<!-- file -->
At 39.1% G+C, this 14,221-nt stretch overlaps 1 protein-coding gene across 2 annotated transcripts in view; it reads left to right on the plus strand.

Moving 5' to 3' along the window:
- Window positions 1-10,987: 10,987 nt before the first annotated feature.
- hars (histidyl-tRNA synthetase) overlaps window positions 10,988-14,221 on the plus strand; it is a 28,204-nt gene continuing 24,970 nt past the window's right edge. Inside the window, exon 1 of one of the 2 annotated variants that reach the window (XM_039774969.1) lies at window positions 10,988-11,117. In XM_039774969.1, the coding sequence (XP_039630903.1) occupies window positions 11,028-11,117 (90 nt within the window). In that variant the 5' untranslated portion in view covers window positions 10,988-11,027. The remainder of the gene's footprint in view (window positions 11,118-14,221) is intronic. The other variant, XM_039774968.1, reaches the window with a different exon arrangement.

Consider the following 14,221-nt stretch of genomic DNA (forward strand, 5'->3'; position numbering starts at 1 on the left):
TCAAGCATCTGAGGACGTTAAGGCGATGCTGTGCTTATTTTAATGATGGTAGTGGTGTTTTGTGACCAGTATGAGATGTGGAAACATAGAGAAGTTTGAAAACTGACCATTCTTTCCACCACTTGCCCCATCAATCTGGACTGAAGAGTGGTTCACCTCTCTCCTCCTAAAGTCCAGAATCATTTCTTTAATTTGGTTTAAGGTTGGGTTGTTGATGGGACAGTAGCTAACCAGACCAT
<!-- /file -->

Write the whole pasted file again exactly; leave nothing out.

At 39.1% G+C, this 14,221-nt stretch overlaps 1 protein-coding gene across 2 annotated transcripts in view; it reads left to right on the plus strand.

Moving 5' to 3' along the window:
- Window positions 1-10,987: 10,987 nt before the first annotated feature.
- hars (histidyl-tRNA synthetase) overlaps window positions 10,988-14,221 on the plus strand; it is a 28,204-nt gene continuing 24,970 nt past the window's right edge. Inside the window, exon 1 of one of the 2 annotated variants that reach the window (XM_039774969.1) lies at window positions 10,988-11,117. In XM_039774969.1, the coding sequence (XP_039630903.1) occupies window positions 11,028-11,117 (90 nt within the window). In that variant the 5' untranslated portion in view covers window positions 10,988-11,027. The remainder of the gene's footprint in view (window positions 11,118-14,221) is intronic. The other variant, XM_039774968.1, reaches the window with a different exon arrangement.

Consider the following 14,221-nt stretch of genomic DNA (forward strand, 5'->3'; position numbering starts at 1 on the left):
TCAAGCATCTGAGGACGTTAAGGCGATGCTGTGCTTATTTTAATGATGGTAGTGGTGTTTTGTGACCAGTATGAGATGTGGAAACATAGAGAAGTTTGAAAACTGACCATTCTTTCCACCACTTGCCCCATCAATCTGGACTGAAGAGTGGTTCACCTCTCTCCTCCTAAAGTCCAGAATCATTTCTTTAATTTGGTTTAAGGTTGGGTTGTTGATGGGACAGTAGCTAACCAGACCAT